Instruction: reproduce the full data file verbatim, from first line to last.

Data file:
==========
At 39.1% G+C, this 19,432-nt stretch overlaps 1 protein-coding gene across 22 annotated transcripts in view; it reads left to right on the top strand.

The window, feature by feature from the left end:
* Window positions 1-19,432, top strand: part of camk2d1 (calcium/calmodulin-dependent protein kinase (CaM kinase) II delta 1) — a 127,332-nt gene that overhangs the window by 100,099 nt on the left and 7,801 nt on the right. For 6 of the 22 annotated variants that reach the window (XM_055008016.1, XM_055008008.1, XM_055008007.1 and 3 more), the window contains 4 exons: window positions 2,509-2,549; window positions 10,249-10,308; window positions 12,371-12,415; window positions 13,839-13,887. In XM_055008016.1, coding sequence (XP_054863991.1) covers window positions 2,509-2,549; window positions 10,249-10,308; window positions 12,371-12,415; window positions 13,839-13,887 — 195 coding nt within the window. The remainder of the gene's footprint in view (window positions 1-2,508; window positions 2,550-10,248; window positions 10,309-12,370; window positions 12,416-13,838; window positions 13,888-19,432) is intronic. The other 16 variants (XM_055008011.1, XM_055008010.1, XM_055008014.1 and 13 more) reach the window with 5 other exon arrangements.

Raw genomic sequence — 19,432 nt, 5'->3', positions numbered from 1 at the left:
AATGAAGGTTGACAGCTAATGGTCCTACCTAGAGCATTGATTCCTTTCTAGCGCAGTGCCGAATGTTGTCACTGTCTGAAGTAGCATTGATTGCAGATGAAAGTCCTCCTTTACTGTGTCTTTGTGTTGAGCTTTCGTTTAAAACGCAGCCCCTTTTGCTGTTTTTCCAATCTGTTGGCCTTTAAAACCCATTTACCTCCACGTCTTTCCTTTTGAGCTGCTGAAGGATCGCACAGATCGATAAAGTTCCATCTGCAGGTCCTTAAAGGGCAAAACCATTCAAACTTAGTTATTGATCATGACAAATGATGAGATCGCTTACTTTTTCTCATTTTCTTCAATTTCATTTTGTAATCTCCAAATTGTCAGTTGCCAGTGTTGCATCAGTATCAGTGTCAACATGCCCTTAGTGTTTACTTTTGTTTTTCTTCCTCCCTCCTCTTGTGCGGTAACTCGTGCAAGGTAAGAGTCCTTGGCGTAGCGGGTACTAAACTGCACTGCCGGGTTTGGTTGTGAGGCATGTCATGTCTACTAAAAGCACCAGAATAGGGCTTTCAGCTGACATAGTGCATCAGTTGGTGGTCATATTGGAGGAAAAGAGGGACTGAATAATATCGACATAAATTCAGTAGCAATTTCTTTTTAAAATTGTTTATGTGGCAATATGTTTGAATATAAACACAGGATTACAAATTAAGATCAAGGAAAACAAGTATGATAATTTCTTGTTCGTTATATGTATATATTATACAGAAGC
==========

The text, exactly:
At 39.1% G+C, this 19,432-nt stretch overlaps 1 protein-coding gene across 22 annotated transcripts in view; it reads left to right on the top strand.

The window, feature by feature from the left end:
* Window positions 1-19,432, top strand: part of camk2d1 (calcium/calmodulin-dependent protein kinase (CaM kinase) II delta 1) — a 127,332-nt gene that overhangs the window by 100,099 nt on the left and 7,801 nt on the right. For 6 of the 22 annotated variants that reach the window (XM_055008016.1, XM_055008008.1, XM_055008007.1 and 3 more), the window contains 4 exons: window positions 2,509-2,549; window positions 10,249-10,308; window positions 12,371-12,415; window positions 13,839-13,887. In XM_055008016.1, coding sequence (XP_054863991.1) covers window positions 2,509-2,549; window positions 10,249-10,308; window positions 12,371-12,415; window positions 13,839-13,887 — 195 coding nt within the window. The remainder of the gene's footprint in view (window positions 1-2,508; window positions 2,550-10,248; window positions 10,309-12,370; window positions 12,416-13,838; window positions 13,888-19,432) is intronic. The other 16 variants (XM_055008011.1, XM_055008010.1, XM_055008014.1 and 13 more) reach the window with 5 other exon arrangements.

Raw genomic sequence — 19,432 nt, 5'->3', positions numbered from 1 at the left:
AATGAAGGTTGACAGCTAATGGTCCTACCTAGAGCATTGATTCCTTTCTAGCGCAGTGCCGAATGTTGTCACTGTCTGAAGTAGCATTGATTGCAGATGAAAGTCCTCCTTTACTGTGTCTTTGTGTTGAGCTTTCGTTTAAAACGCAGCCCCTTTTGCTGTTTTTCCAATCTGTTGGCCTTTAAAACCCATTTACCTCCACGTCTTTCCTTTTGAGCTGCTGAAGGATCGCACAGATCGATAAAGTTCCATCTGCAGGTCCTTAAAGGGCAAAACCATTCAAACTTAGTTATTGATCATGACAAATGATGAGATCGCTTACTTTTTCTCATTTTCTTCAATTTCATTTTGTAATCTCCAAATTGTCAGTTGCCAGTGTTGCATCAGTATCAGTGTCAACATGCCCTTAGTGTTTACTTTTGTTTTTCTTCCTCCCTCCTCTTGTGCGGTAACTCGTGCAAGGTAAGAGTCCTTGGCGTAGCGGGTACTAAACTGCACTGCCGGGTTTGGTTGTGAGGCATGTCATGTCTACTAAAAGCACCAGAATAGGGCTTTCAGCTGACATAGTGCATCAGTTGGTGGTCATATTGGAGGAAAAGAGGGACTGAATAATATCGACATAAATTCAGTAGCAATTTCTTTTTAAAATTGTTTATGTGGCAATATGTTTGAATATAAACACAGGATTACAAATTAAGATCAAGGAAAACAAGTATGATAATTTCTTGTTCGTTATATGTATATATTATACAGAAGC